Building and maintaining your personal credibility at Liberty National Life Insurance Company is a practice all great leaders measure on a daily basis, and it is the essence of superior leadership.
In today’s business-at-the-speed-of-light pace, it’s all too easy to forget to pay attention to the details in:
- Personal commitments you make to others
- Being completely transparent to those we lead
- Consistency in the Integrity of your character
But don’t lose sight. It’s the essence of that consistency of your character that people notice! Most especially to those people that look to you for leadership.
Personal credibility is the foundation of effective leadership. Truth, transparency, and candor are the cornerstones to how you are perceived as a leader … and ultimately determine just how long people will follow you.
The adage, “The Truth will set you Free,” has never been more appropriate in today’s high-paced, high-pressure business arena. The “truth” is all about how you conduct yourself, for the truth should not be spun or polished in any way. Rather, the facts are delivered in a way so others can see the pure, human face of the leader who is delivering the message.
Credibility is about being accessible to your people all the time! We all have an invisible fence we build to protect ourselves at times by keeping others out. Sometimes this is appropriate. But if you don’t know how to deactivate it, you project a lack of authenticity that causes people to distrust you. Most of us tend to keep our invisible fences deactivated when we are totally at ease and feel accepted by others. But the true measure of being authentic is when we are authentic in difficult situations. Learn to deactivate your “invisible fence” to those that look to you for leadership, motivation, and guidance – those are the people who take the leap of faith in you and your character to be at the helm to guide them to success.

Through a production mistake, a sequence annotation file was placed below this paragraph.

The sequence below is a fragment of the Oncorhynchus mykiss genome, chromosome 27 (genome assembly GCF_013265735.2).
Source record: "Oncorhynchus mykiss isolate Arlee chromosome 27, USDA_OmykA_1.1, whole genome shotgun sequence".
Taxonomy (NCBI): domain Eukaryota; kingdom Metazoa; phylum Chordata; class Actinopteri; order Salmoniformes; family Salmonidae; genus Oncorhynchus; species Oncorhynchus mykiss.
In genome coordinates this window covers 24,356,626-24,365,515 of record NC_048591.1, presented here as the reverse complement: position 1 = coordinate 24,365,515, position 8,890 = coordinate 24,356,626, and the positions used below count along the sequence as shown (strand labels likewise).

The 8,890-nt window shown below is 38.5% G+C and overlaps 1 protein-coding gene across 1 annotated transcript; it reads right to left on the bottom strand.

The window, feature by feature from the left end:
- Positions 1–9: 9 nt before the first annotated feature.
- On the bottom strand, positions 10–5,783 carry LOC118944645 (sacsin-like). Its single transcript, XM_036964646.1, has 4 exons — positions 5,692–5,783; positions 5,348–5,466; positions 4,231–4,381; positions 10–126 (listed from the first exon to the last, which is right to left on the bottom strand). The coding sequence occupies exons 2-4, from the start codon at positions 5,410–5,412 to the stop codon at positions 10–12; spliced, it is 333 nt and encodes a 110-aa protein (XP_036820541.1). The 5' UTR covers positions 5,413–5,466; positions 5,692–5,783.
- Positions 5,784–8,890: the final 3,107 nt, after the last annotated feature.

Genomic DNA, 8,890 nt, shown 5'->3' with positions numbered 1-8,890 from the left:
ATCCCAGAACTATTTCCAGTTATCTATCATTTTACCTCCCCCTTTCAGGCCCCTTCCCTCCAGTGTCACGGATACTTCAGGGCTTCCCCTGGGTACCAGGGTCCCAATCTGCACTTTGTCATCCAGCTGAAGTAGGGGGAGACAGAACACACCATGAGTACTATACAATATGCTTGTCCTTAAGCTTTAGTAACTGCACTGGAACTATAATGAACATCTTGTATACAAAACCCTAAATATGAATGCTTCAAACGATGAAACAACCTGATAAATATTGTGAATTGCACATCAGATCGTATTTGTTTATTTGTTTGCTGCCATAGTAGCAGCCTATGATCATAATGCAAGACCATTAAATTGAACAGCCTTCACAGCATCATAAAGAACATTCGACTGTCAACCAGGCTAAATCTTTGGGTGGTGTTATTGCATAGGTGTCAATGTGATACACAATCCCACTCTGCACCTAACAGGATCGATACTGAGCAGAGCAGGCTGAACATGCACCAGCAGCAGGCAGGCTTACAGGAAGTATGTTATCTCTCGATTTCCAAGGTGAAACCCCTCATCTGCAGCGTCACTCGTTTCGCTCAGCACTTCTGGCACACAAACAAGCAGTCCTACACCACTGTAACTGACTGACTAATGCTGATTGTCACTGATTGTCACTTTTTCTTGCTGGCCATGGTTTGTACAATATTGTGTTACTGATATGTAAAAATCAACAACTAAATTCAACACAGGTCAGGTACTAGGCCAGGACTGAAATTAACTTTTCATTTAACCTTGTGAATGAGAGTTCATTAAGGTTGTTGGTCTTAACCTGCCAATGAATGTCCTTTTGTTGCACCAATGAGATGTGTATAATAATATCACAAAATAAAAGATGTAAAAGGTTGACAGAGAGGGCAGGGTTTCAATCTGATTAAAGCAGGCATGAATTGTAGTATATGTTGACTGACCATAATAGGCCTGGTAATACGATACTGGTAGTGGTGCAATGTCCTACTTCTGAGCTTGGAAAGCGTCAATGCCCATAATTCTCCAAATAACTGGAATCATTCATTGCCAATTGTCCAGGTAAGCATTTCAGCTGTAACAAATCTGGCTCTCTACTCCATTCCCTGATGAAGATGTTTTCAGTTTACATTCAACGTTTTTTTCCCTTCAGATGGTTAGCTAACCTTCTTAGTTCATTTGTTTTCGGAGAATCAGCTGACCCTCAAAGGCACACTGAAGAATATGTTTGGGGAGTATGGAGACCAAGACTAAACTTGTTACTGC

Truth is defined as being in accordance with fact or reality. Transparency is defined as easy to perceive. Candor is defined as the quality of being open and honest. Make it your practice to build and measure your personal credibility with everyone around you. Understanding just how your perceived by others is the biggest asset you can have as a business leader today.
There are many corporate cultures that don’t make it easy to admit a mistake. But then again, there are many people who lack the self-confidence and courage to come clean about their performance shortfalls. All too often, people try to hide their performance shortfalls.
This lack of truth, transparency, and candor is frequently born out of a fear of failure, as opposed to viewing this disclosure as an opportunity for learning and growth. Make it your practice to define your credibility on transparency and candor. “The truth will set you free,” also allows your personal credibility to precede you!
Too many people within organizations play the blame game, unwilling to readily acknowledge their performance shortfalls that will eventually be discovered anyway. Playing the shell game is for festivals, not for business. Skirting the core issue(s) is playing hide-and-seek with the truth, and it slowly drains the momentum out of an organization. Playing corporate hide-and-seek comes in many different forms, and regardless of the form it takes, it is destructive to the overall effectiveness and financial performance of the organization. It is also destructive to the morale of the team.
As insurance sales leaders, we are acutely aware that we need to create a corporate culture in which people are expected to be open and honest at all times. Great business leaders inspire their teammates to hunt for performance problem solutions in an environment built on trust, transparency, and integrity of character!
Leaders who understand that truth, transparency, and candor are essential ingredients to creating seamless partnerships and effective collaboration will succeed at attracting and retaining the best teams at Liberty National Life Insurance Company built on a culture of brutal honesty and integrity!
How can you encourage an environment of truth, transparency, and candor?